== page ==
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Frank Murray


After months of deliberation by the athletic board, Frank Murray, the popular basketball coach and assistant to Jack Ryan, was appointed chief counsel for gridiron destinies. Upon his resignation, Ryan suggested to the athletic board that Murray be seriously considered as a successor. The board permitted its decision to hang in abeyance, however, for two months, meanwhile investigating the records of 35 other applicants for the position.

Gradually, the list was shortened until Murray, the successful yearling coach alone remained. A problem of four months duration had been solved. Murray possessed all the qualities for a successful varsity coach. He showed that in his work with the yearlings. A student of the game, he has football at his fingertips and if Marquette failed to produce a winner in his first season, it would be through no fault of his.

Murray first became intimately acquainted with football while at Tufts, from which he received his degree. From 1905-1908, Murray was a member of the Tuft's team, establishing an enviable record for himself as an end. Upon his graduation, Murray coached several high school teams in different parts of the country, and finally earned a position as coach at Saint Viator's college, in Kankakee. From there, he came to Milwaukee West Division High school, where he turned out successive football winners and thence to Marquette as an instructor.

His knowledge of the game was immediately observed and he was made an assistant to Coach Ryan on the gridiron. His success with the yearlings was so pronounced, that he was made basketball coach, from which position it was only another step to head football mentor.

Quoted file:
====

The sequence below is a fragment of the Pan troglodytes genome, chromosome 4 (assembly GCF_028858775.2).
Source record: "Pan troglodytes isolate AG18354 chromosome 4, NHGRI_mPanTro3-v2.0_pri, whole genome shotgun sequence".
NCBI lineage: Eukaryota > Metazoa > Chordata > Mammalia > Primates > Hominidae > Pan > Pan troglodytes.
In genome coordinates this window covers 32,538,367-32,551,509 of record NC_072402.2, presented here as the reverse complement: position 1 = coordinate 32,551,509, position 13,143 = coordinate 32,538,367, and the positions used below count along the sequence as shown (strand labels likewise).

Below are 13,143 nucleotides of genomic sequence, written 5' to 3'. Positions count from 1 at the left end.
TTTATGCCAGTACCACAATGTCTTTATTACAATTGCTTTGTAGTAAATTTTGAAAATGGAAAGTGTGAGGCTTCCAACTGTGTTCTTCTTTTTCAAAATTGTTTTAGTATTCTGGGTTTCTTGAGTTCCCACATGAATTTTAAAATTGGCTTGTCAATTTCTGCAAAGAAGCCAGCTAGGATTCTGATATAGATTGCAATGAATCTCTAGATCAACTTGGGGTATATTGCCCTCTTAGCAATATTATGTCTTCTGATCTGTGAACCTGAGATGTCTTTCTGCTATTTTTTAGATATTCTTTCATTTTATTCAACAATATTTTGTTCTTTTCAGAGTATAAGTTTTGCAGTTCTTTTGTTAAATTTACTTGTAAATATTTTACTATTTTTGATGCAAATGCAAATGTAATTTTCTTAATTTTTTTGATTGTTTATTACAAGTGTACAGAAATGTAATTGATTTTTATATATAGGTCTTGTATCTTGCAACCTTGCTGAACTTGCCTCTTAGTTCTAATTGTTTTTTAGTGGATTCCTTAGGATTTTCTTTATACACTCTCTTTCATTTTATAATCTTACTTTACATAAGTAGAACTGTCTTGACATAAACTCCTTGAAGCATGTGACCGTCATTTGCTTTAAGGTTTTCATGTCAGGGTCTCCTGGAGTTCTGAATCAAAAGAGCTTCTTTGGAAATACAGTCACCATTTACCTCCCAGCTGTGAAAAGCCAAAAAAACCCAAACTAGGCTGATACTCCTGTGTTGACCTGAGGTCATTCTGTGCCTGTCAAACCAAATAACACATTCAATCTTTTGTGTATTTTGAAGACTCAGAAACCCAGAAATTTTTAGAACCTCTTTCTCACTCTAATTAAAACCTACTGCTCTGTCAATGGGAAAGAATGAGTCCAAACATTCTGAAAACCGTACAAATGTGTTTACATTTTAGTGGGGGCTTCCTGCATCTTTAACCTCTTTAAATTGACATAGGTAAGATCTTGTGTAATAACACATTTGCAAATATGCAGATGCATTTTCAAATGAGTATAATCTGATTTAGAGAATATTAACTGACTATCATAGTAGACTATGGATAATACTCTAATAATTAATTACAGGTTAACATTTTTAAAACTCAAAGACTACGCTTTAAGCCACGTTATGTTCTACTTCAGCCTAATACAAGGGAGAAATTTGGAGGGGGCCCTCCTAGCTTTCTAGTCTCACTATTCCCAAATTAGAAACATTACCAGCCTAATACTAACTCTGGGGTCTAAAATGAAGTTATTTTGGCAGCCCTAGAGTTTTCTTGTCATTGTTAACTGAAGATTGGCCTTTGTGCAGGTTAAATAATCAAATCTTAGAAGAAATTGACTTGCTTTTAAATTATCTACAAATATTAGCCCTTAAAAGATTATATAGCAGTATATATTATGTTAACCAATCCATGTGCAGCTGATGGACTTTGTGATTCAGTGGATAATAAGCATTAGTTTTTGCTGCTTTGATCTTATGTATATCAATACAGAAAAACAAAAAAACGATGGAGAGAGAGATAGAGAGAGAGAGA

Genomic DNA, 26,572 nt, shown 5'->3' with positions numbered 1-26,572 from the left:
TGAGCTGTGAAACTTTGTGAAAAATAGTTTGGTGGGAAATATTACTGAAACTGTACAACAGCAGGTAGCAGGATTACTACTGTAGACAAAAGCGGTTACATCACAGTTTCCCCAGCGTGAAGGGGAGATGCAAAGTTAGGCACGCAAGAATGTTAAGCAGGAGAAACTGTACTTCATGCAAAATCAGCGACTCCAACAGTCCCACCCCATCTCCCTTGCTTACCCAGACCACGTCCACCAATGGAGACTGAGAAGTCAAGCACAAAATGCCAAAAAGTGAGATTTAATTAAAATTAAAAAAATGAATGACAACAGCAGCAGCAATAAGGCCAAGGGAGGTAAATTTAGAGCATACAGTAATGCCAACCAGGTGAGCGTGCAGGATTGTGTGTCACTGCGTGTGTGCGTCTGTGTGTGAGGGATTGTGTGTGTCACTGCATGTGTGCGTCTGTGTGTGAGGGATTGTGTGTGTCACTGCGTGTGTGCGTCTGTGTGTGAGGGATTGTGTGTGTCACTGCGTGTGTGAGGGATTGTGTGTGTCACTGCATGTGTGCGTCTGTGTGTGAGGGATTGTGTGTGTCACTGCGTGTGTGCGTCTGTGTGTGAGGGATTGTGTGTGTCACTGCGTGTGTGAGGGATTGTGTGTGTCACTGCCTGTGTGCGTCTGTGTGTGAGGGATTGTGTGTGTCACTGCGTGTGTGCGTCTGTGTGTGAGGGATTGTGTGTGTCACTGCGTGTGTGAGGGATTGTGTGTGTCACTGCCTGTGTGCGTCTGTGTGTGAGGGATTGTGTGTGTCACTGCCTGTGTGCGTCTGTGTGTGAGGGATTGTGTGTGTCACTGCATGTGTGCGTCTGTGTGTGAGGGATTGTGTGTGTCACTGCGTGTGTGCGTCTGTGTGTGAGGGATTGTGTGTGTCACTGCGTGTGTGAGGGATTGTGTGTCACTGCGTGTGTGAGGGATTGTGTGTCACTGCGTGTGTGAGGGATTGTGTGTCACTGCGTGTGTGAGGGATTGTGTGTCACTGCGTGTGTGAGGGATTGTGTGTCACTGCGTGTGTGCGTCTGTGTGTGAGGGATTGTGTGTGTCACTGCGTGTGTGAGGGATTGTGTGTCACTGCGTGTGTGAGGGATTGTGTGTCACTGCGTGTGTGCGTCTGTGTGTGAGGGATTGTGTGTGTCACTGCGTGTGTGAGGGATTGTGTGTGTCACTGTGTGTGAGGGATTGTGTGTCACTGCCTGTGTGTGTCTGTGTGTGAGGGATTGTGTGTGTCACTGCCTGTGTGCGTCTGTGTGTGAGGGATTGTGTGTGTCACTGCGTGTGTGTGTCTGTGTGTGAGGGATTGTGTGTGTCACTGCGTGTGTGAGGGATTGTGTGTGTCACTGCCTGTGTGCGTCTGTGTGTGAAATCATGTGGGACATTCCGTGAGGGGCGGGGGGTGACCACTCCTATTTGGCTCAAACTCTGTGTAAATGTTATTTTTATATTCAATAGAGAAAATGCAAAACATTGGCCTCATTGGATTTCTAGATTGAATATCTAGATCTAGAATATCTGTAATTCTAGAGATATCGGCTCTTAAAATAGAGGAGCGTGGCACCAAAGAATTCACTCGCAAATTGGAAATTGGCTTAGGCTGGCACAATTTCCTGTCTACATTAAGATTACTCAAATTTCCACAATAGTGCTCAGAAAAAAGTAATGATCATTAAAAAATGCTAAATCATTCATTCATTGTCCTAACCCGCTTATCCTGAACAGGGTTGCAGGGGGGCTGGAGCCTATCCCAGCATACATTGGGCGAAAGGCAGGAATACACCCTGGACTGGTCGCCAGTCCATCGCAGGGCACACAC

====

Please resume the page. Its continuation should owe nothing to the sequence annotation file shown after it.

Frank Murray went on to become the winningest football coach in Marquette history, recognized as one of the great teachers of the game. He guided Marquette’s unbeaten football teams in 1922, ’23 and 1930. His 1936 Hilltoppers played in the first Cotton Bowl game. His 90-32-6 record at Marquette attracted the University of Virginia and they lured him to Charlottesville in 1937. He compiled a 41-34-5 with the Cavaliers and returned to Milwaukee in 1946 where he coached at Marquette until 1949. Coach Murray was one of the pioneers of the huddle and the spread formation. He was elected to the National Football Foundation’s College Football Hall of Fame in 1993.

He also coached basketball at Marquette from 1920-29 and compiled a record of 94-73 (56.3%) over nine seasons. His best season came in the 1922-23 campaign, when the team finished with a 19-2 record, including a nine-game winning streak. That mark stood until the 1954-55 season, when the present record for consecutive wins (22) was set.

In 1928, Murray was named chairman of the recently-organized National Association of Basketball Coaches. The committee also included D.O. McLaughry of Brown, Leo Novak of Army, Gus Tebell of North Carolina State, John Mauer of Kentucky, Sam Barry of Iowa, Hugh McDermott of Oklahoma, E.L. Romney of Utah State and C.M. Price of California. hof_frankmurray.jpg Frank was inducted into Marquette's Hall of Fame in 1991.

men_s_basketball/frank_murray.txt · Last modified: 2020/12/07 16:49 (external edit)